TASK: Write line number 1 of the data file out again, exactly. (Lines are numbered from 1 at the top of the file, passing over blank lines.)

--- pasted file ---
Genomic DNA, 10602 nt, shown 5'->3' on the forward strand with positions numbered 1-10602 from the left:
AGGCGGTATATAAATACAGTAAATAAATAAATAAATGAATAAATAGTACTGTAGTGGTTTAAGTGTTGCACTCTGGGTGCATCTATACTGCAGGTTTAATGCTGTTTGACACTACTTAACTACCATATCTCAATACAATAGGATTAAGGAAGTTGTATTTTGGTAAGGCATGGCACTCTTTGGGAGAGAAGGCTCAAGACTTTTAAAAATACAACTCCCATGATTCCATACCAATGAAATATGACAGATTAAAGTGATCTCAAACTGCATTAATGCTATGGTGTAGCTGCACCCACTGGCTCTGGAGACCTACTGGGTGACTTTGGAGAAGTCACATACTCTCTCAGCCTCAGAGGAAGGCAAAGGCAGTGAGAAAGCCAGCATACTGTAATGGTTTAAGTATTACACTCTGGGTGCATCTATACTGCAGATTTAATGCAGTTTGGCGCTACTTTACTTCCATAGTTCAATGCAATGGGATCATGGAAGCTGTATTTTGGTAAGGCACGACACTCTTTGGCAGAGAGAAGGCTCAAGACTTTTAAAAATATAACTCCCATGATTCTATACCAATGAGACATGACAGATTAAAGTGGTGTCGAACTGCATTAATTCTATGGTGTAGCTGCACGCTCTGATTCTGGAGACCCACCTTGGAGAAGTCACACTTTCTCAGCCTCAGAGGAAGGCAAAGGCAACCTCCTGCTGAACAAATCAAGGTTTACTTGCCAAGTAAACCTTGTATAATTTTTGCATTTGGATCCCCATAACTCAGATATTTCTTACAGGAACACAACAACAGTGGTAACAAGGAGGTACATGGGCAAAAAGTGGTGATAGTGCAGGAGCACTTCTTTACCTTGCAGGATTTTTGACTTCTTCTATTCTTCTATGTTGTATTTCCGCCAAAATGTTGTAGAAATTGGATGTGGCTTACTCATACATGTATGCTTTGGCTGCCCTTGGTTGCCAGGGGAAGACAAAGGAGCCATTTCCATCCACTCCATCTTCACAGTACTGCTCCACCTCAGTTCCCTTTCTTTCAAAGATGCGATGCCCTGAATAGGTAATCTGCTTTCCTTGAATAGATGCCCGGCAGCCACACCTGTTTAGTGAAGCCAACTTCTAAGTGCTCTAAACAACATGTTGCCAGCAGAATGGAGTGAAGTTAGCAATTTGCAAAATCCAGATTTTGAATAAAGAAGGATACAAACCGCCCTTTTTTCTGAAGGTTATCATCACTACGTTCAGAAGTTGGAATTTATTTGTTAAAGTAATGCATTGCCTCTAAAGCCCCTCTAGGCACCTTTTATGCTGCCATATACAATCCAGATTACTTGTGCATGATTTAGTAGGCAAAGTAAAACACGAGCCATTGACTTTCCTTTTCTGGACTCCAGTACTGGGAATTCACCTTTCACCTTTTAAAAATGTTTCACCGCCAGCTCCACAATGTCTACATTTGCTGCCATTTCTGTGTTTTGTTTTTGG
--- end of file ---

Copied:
Genomic DNA, 10602 nt, shown 5'->3' on the forward strand with positions numbered 1-10602 from the left: